Statistics:
The cumulative body weight change from baseline and body weights in Phase 2 were identified as continuous. Test substance treated groups were then compared to the control using appropriate statistical tests.
Sex:
male/female
Dose descriptor:
LCLo
Effect level:
> 100 000 ppm
Based on:
test mat.
Exp. duration:
1 h
Remarks on result:
other: including pregnant females
Mortality:
No mortality was observed in any group
Clinical signs:
other: No clinical signs of toxicity were observed in any group
Body weight:
No effects on body weight observed in any group
Gross pathology:
No gross pathology observed in any group
Other findings:
- Organ weights: no effect observed in any group
- Histopathology:no effect observed in any group
- Potential target organs: none
- Urinary metabolites:The predominant urinary metabolites were S-(3,3,3-trifluoro-2-hydroxypropanyl)-mercaptolactic acid and N-acetyl-S-(3,3,3-trifluoro-2-hydroxypropanyl)-L-cysteine whose signal intensities in 19F-NMR spectra represented more than 78% of total 19F related signals in all urine analyzed samples. Quantification of the mercapturic acid metabolite isomers by LC/MS-MS showed no difference in the mean recovery of this metabolite between female (43.11 ± 22.35 µmol) and pregnant female rabbits (50.47 ± 19.72 µmol) excreted in urine within 48 hours. With the exception of one yet unidentified metabolite (12-17% female rabbits and < 7% male rabbits of the six main metabolites), no differences in urinary metabolite pattern or quantity of metabolites excreted were observed between the different groups.
Interpretation of results:
practically nontoxic
Remarks:
Migrated information Criteria used for interpretation of results: expert judgment
Conclusions:
In conclusion, no lethality and no clinical signs of toxicity were observed in male, female, or presumed pregnant female (gestation day 12) rabbits exposed for one hour to the test substance at concentrations as high as 100000 ppm (466000 mg/m3).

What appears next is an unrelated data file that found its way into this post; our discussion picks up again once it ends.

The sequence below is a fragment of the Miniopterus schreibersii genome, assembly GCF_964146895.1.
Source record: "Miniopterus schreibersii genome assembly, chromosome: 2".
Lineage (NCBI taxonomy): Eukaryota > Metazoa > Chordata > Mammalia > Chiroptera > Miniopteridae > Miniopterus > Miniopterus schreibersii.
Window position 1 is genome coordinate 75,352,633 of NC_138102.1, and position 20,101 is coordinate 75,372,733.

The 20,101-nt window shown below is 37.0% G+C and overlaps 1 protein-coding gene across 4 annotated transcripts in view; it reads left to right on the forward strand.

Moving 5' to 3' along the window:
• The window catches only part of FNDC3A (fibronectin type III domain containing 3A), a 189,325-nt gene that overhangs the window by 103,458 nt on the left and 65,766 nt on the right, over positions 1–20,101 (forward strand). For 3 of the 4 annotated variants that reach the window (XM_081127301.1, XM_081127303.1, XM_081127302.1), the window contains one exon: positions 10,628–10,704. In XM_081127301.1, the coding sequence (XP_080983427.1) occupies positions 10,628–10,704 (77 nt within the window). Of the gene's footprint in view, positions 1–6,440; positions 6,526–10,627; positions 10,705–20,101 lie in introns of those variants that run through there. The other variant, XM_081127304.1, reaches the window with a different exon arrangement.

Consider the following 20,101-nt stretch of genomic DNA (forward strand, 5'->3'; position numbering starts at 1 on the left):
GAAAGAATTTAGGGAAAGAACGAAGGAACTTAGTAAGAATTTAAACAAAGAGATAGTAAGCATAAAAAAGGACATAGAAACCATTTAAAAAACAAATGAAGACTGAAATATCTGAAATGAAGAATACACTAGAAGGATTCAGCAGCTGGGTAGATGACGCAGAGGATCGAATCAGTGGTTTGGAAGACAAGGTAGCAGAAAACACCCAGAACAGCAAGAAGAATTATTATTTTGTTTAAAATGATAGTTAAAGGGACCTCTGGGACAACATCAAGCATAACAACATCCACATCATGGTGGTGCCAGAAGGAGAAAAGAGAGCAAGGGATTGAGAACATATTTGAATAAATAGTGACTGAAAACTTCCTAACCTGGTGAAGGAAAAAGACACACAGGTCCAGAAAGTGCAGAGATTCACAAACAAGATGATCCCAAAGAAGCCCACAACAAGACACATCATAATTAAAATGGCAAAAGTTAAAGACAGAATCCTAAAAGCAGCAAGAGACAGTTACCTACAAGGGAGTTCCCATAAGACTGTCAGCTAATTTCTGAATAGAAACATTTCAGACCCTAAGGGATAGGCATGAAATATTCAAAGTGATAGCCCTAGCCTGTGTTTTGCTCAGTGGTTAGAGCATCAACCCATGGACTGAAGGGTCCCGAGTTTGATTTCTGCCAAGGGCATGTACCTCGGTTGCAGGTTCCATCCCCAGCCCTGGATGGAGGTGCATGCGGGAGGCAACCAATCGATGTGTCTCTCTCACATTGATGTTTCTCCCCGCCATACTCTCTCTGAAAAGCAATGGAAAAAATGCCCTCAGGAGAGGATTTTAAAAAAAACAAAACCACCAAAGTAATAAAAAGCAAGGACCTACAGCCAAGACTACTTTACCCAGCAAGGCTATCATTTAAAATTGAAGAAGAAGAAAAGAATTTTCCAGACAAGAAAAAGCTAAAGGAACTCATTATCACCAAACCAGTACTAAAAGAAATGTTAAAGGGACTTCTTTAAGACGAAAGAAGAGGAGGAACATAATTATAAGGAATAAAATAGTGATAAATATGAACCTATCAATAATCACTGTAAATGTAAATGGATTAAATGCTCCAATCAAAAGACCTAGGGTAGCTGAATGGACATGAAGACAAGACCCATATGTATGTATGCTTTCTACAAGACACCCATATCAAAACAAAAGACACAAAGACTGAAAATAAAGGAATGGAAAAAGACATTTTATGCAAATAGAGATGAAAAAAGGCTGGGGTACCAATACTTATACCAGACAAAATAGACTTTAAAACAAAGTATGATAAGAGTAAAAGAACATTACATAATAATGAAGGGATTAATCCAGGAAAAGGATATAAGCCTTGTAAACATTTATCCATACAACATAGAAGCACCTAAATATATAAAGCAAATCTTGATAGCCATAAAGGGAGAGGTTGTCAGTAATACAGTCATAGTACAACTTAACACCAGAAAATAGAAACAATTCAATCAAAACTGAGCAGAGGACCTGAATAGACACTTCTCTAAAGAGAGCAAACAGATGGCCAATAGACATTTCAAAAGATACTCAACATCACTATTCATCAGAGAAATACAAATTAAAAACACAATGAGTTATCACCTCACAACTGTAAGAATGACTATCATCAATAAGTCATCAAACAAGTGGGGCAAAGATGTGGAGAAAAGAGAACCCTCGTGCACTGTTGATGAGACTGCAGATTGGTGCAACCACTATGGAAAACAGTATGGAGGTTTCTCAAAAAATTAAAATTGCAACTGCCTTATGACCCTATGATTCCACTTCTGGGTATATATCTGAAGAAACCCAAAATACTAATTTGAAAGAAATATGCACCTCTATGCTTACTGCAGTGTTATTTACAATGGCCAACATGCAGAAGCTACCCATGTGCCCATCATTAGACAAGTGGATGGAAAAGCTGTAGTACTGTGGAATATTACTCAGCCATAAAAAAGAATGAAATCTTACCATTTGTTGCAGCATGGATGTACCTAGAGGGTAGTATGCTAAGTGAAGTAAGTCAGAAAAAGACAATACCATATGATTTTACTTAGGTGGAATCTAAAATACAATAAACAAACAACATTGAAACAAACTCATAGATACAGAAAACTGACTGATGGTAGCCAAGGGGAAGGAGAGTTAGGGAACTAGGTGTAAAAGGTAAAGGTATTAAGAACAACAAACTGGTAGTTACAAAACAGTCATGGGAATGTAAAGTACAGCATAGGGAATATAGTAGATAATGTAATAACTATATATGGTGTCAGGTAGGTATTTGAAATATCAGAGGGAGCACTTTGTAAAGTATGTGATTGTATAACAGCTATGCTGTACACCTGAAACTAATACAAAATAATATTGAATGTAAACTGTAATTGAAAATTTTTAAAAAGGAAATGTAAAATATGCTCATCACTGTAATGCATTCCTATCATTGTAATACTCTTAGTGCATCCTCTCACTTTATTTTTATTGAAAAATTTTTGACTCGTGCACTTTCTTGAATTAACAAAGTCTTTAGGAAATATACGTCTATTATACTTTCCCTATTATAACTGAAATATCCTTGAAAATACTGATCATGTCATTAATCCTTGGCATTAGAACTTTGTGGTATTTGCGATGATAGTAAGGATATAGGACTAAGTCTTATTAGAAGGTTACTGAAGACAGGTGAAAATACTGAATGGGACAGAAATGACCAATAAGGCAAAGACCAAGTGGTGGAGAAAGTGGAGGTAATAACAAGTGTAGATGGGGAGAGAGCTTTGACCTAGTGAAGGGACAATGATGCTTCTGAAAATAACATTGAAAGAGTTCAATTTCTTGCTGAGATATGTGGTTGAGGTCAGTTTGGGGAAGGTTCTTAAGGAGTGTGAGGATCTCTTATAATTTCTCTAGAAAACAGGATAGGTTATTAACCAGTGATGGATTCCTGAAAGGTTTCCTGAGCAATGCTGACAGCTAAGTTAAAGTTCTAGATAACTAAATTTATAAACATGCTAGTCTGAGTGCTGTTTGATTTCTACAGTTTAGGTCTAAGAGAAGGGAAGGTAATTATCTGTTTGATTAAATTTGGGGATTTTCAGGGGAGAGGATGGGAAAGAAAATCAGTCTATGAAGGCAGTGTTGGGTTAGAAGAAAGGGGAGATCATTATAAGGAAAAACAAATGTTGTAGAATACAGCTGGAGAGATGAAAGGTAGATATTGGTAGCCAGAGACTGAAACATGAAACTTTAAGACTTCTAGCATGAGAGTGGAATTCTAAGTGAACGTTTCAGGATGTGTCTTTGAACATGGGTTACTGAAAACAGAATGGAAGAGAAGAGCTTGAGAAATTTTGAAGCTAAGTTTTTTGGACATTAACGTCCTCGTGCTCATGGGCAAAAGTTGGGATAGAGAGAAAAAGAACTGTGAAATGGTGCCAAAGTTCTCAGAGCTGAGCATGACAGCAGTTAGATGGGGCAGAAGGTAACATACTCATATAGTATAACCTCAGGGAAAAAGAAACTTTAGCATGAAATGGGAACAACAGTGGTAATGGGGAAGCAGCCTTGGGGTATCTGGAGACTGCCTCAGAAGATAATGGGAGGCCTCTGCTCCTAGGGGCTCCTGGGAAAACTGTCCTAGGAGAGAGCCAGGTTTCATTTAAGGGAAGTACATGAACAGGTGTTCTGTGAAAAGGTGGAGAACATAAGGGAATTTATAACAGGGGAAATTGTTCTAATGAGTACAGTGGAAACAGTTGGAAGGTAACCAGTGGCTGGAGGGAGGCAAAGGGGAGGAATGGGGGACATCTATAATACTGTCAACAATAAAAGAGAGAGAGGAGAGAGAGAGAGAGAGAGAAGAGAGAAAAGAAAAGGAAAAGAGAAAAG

Executive summary:

In conclusion, no lethality and no clinical signs of toxicity were observed in male, female, or presumed pregnant female (gestation day 12) rabbits exposed for one hour to the test substance at concentrations as high as 100000 ppm (466000 mg/m3). According to the CLP regulation (EC No 1272/2008), a one hour inhalation exposure can be extrapolated to a 4 hour value by dividing by a factor of 2 for gases. Using this conversion, it is estimated that an equivalent 4 hour exposure would be 50000 ppm (233000 mg/m3).

Endpoint conclusion
Endpoint conclusion:
no adverse effect observed
Value:
466 000 mg/m³

Additional information

In an OECD 403 guideline study, 10 Sprague Dawley rats (5 males and 5 females) were exposed to 201600 or 405000 ppm (939456 or 1887300 mg/m3) HFO-1234yf in atmosphere for 4 hours. No mortality was observed within 14 days after the exposure. Decreased breathing rates were reported for 2 males and 2 females at 201600 ppm and in all animals exposed to 405000 ppm. The lowest lethal dose (LDLo) was > 405000 ppm (highest exposure level tested) for this study.

In another study conducted for the USEPA, 15 males (5/group) and 28 female (6/group presumed pregnant and 5/group 1 and 3) rabbits were exposed to air (Group 1) , 50000 ppm (233000 mg/m3; group 2), or 100000 ppm (466000 mg/m3: group 3) for 1 hour. As requested by the USEPA, the presumed pregnant females were exposed on gestation day 12. No signs of toxicity including viability, clinical signs, body weights or histopathology of selected organs were observed at any concentration. The NOAEC was 100000 ppm (highest exposure tested).


Justification for selection of acute toxicity – inhalation endpoint
Based on results from the developmental toxicity studies, rabbits appear to be more sensitive than rats.

Justification for classification or non-classification

No lethality or significant toxicity was observed following a 4 hour exposure of up to 405000 ppm (1887300 mg/m3) in rats or a 1 hour exposure of up to 100000 ppm (466000 mg/m3) in rabbits. Therefore the substance does not need to be classified for acute toxicity according to EU Directive 67/548/EEC and EU Classification, Labelling and Packaging of Substances and Mixtures (CLP) Regulation (EC) N0.1272/2008.